The black Labrador came ambling up to me and said, “howdy do” in dog-speak. His name was Jake and I recognized him and his purple collar immediately. No sooner had I exited my patrol car to greet him, did I see his owner approaching in the green Dodge mini-van. There were five kids hanging out both sides, screaming Jake’s name, and a mother behind the steering wheel. For the sake of this blog, her name was “Penny.”
I had met Penny a couple of times in the months preceding Jake’s dash from their yard. She was a good mom. The unfortunate thing about Penny was that she was married to a monster. We shall call the husband, “Zahhak.” Zahhak was a figure in Iranian mythology known to be a monster, so my pseudonym is approppo.
Zahhak was a waiter at a very high-end restaurant/hotel in Dallas. The type of place where you could make $60,000.00 a year in the mid-nineties. He was very meticulous and took great care of his customers. Zahhak was well liked by his co-workers, they described him as a very earnest immigrant. They said he had come from Iran and had found his American dream. All good monsters have an outer façade that enables them to walk among the general populace. This monster excelled in appearing normal…to most.
Zahhak had been in the city jail two times for domestic violence assault. I first met Penny one early evening on a Saturday. Penny and Zahhak had five children, under the age of 12. They lived in a well-maintained, two-story Ranch style home and were known to keep to themselves in the sub-division. Penny had originally fallen in love with Zahhak because of, and these are her words, “his dark good-looks and the intensity of his love.” The children had come in quick succession and they had settled in this bedroom community of Dallas in what was to them, an idyllic setting.
But on this day, it seemed that Zahhak had bounced Penny’s head off the kitchen wall for messing up his dinner. He was arrested and charged with a misdemeanor assault, bonding out 4 hours later. Zahhak received 6 months probation and took an anger management class as his penance for the crime. Penny accepted his apology, but this pattern had been established years ago.
Two months passed and my department was, once again, dispatched to the two-story house on Sugarberry Lane. This time was even worse, Penny was bleeding from a small cut over her left eye. Zahhak had back-handed her, in front of their five children, for “disrespecting” him.
Penny had finally reached the end of her rope after the second assault. She took the kids and moved out of the house. Zahhak came home from jail the next night and found a copy of a signed protective order, along with a petition for divorce, laying on the dining room table. It had taken Penny fourteen years, but she had made her break. He had never assaulted her before in view of the children, she knew his madness was escalating.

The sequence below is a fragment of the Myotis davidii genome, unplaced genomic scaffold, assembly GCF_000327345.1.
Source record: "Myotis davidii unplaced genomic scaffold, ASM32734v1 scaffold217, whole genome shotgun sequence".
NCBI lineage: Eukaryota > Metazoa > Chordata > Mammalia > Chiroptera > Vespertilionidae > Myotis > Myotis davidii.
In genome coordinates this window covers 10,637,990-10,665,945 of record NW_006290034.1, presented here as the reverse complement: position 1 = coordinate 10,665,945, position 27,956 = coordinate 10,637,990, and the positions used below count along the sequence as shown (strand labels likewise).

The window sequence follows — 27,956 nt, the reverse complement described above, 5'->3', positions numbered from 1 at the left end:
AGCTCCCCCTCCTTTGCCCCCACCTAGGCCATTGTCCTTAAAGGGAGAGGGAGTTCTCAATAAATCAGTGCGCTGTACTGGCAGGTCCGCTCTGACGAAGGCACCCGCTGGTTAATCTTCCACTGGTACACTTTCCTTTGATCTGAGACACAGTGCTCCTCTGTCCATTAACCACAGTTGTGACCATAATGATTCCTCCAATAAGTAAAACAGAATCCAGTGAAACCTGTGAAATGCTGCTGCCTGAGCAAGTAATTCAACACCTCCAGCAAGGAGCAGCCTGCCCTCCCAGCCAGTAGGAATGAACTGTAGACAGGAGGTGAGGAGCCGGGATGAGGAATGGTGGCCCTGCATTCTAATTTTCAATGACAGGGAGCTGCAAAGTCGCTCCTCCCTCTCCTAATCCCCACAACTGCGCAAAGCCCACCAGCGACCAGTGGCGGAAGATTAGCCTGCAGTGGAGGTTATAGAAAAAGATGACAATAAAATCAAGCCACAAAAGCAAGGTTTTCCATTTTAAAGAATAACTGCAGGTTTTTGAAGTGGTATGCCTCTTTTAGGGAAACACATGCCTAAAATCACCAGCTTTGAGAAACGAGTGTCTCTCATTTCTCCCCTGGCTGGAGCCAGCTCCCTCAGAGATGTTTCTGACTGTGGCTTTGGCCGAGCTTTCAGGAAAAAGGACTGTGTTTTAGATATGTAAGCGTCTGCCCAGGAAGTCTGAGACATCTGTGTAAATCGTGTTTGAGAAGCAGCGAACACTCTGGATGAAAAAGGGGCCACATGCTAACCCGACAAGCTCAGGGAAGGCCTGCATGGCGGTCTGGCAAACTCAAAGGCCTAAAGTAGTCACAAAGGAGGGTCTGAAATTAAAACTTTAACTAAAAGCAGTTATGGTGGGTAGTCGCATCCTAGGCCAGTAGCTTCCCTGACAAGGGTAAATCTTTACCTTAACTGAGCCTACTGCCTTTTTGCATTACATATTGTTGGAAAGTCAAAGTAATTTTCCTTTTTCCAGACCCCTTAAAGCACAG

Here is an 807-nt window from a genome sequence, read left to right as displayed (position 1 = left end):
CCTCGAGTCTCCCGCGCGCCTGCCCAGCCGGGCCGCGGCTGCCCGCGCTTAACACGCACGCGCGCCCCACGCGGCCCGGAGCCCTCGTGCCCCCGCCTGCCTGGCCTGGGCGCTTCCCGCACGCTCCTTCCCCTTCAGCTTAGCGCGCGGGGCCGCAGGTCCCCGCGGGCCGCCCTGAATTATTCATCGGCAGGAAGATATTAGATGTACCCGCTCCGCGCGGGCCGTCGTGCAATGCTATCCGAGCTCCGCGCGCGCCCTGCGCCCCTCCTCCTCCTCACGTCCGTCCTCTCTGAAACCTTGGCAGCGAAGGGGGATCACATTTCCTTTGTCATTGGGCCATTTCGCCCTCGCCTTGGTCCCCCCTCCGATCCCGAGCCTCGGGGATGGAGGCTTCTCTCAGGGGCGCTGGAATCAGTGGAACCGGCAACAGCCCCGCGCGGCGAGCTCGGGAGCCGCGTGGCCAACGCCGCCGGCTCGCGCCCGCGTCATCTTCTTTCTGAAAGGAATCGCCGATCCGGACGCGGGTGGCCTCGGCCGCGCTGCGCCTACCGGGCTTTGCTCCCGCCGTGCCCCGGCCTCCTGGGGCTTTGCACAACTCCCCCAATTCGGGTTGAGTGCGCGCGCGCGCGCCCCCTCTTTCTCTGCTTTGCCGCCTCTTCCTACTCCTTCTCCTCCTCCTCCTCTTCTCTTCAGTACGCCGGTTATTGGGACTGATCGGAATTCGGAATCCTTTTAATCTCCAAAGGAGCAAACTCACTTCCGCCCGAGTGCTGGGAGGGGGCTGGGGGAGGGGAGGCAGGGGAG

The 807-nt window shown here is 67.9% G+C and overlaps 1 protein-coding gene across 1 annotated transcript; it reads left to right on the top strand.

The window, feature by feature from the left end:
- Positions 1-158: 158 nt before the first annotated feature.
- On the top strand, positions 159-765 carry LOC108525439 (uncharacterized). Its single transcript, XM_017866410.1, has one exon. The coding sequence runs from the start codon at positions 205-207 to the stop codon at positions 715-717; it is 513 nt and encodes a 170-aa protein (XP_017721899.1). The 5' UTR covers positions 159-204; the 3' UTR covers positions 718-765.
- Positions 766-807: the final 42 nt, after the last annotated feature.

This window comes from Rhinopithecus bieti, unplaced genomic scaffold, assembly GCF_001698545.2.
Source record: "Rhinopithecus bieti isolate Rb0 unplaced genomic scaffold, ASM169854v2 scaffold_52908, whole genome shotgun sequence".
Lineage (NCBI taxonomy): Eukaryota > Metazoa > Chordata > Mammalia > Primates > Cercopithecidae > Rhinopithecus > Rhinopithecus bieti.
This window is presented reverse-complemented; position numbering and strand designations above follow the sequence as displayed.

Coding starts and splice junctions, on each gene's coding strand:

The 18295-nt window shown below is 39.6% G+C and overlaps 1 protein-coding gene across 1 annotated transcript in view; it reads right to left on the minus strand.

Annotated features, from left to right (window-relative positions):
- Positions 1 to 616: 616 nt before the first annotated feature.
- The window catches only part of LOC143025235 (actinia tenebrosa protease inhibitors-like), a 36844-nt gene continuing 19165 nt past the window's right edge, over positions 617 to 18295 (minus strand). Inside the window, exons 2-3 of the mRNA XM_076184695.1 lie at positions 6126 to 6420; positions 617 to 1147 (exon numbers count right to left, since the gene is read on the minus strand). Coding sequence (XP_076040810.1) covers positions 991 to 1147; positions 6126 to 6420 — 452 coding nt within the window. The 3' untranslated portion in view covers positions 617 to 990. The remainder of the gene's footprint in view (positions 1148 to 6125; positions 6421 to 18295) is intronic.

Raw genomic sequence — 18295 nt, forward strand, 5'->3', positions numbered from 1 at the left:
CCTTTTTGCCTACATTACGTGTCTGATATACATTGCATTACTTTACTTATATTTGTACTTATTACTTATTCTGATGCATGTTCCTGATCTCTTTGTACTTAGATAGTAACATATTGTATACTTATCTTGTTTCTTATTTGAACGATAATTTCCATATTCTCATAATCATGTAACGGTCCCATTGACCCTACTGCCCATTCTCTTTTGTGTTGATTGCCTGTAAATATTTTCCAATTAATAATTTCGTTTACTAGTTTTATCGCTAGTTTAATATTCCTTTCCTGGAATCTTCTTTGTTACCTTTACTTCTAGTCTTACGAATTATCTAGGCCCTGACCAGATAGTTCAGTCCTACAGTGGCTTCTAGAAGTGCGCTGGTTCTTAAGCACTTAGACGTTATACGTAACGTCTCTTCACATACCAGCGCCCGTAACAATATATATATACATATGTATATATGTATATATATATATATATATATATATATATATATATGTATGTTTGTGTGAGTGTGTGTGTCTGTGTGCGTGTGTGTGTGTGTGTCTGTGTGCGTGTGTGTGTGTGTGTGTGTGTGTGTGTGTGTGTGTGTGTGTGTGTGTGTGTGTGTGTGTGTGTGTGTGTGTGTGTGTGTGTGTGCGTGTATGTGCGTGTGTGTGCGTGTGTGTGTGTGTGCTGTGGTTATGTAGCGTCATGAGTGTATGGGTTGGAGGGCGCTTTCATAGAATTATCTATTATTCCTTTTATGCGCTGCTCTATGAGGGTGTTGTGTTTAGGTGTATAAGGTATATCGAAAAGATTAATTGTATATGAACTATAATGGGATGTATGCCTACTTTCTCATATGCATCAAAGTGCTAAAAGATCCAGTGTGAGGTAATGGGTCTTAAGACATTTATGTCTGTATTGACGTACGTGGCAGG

The details of the divorce matter not, except that Penny got primary custody and Zahhak had a standard visitation schedule for the five kids. Zahhak remained in the house and Penny moved into her mother’s home with her children…a safe 15 miles away.
My police department had a copy of the divorce decree at the station on file. Zahhak hated me and every other police officer he had met because we knew his secret…we knew the truth.
Eight months had gone by the wayside since Penny escaped the grip of her abuser. She bounded out of the van, her kids leading the way. I was happy to be talking to her in a non-exigent environment. There was a relaxed, ease about her and a smile from ear to ear. I told her she looked great and inquired why she looked so darned happy? Then I remembered, it was Mother’s Day,…it was May 8, 1994.
Penny told me she was going to take Jake back to the house, then she and the kids were off to Chuck E Cheese. The kids were treating her to lunch for Mother’s Day and we both had a chuckle at their culinary choice! Penny related that Zahhak had the children for the weekend, but had let her come to Sugarberry Lane that morning to pick them up for their special lunch. I helped her get the kids and Jake back into the mini-van and they drove back to the house to deliver the randy canine.
Zahhak was to have the kids until 6pm that Sunday and was none too pleased about the 2 hours he was “giving” to Penny for her Mother’s Day lunch of pizza. He had been promised that she would drop the kids back at 2:30pm. He would then keep the kids until 6pm, when Penny would again return to retrieve them. Zahhak sat in a lawn chair, on his driveway and waited for her return. The façade was beginning to slip, the neighbors could have seen true evil that day, if they had dared a glance in his direction.
I had come in early that Sunday to work a double-shift. A friend on the day shift wanted the holiday off to spend with his wife and kids, so I had traded 8 hours with him. I would use my 8 from him another day. It was about 12:30pm when I said my goodbye to Penny and her troop. I drove off to patrol my district on a very slow Sunday afternoon.
By the time May of 1994 had rolled around I had changed departments and made the rank of sergeant. I was supervising the evening shift in a Dallas suburb of about forty-thousand people. I was biding time, wanting to leave it all for law school, but until then I did my job, and I liked to think I did it well. My badge number was 212 and all hot calls were dispatched through me. A “hot” call was one in which you proceeded, code 3, lights and sirens.
212? 212, go ahead. Code 3, domestic on Sugarberry Lane…she didn’t even have to give me the numbers…I was flying towards the scene. It was standard for one more unit to be dispatched as back-up, he was 6 minutes out…I was less than 3. The time was 2:55 p.m., oh my, I thought….Penny had returned the kids late.
My heart raced with the car as I made my way, siren blasting. A sense of foreboding came over me, this time things would be different.
END OF PART ONE